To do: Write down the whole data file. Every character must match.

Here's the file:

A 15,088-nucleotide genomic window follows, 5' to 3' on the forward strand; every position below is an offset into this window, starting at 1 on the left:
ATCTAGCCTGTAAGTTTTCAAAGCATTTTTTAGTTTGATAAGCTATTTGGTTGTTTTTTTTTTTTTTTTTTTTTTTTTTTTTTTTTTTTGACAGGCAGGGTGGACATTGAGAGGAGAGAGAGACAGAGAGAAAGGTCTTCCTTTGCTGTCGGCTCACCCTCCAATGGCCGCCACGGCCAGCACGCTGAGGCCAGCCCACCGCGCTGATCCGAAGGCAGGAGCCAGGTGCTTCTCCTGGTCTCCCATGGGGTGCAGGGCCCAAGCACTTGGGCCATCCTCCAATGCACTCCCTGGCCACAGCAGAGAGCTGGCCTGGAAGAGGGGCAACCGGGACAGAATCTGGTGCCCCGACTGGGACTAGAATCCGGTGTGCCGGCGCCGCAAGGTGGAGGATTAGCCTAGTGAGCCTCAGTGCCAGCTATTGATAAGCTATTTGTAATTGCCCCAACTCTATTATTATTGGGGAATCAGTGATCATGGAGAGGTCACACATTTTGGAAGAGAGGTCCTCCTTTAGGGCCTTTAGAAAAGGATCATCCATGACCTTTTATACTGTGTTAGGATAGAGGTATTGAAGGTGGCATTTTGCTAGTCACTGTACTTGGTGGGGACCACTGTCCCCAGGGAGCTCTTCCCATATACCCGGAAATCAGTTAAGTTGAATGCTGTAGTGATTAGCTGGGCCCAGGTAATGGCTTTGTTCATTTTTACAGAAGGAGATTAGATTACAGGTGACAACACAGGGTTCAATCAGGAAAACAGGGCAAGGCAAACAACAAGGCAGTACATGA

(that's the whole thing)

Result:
A 15,088-nucleotide genomic window follows, 5' to 3' on the forward strand; every position below is an offset into this window, starting at 1 on the left:
ATCTAGCCTGTAAGTTTTCAAAGCATTTTTTAGTTTGATAAGCTATTTGGTTGTTTTTTTTTTTTTTTTTTTTTTTTTTTTTTTTTTTTGACAGGCAGGGTGGACATTGAGAGGAGAGAGAGACAGAGAGAAAGGTCTTCCTTTGCTGTCGGCTCACCCTCCAATGGCCGCCACGGCCAGCACGCTGAGGCCAGCCCACCGCGCTGATCCGAAGGCAGGAGCCAGGTGCTTCTCCTGGTCTCCCATGGGGTGCAGGGCCCAAGCACTTGGGCCATCCTCCAATGCACTCCCTGGCCACAGCAGAGAGCTGGCCTGGAAGAGGGGCAACCGGGACAGAATCTGGTGCCCCGACTGGGACTAGAATCCGGTGTGCCGGCGCCGCAAGGTGGAGGATTAGCCTAGTGAGCCTCAGTGCCAGCTATTGATAAGCTATTTGTAATTGCCCCAACTCTATTATTATTGGGGAATCAGTGATCATGGAGAGGTCACACATTTTGGAAGAGAGGTCCTCCTTTAGGGCCTTTAGAAAAGGATCATCCATGACCTTTTATACTGTGTTAGGATAGAGGTATTGAAGGTGGCATTTTGCTAGTCACTGTACTTGGTGGGGACCACTGTCCCCAGGGAGCTCTTCCCATATACCCGGAAATCAGTTAAGTTGAATGCTGTAGTGATTAGCTGGGCCCAGGTAATGGCTTTGTTCATTTTTACAGAAGGAGATTAGATTACAGGTGACAACACAGGGTTCAATCAGGAAAACAGGGCAAGGCAAACAACAAGGCAGTACATGA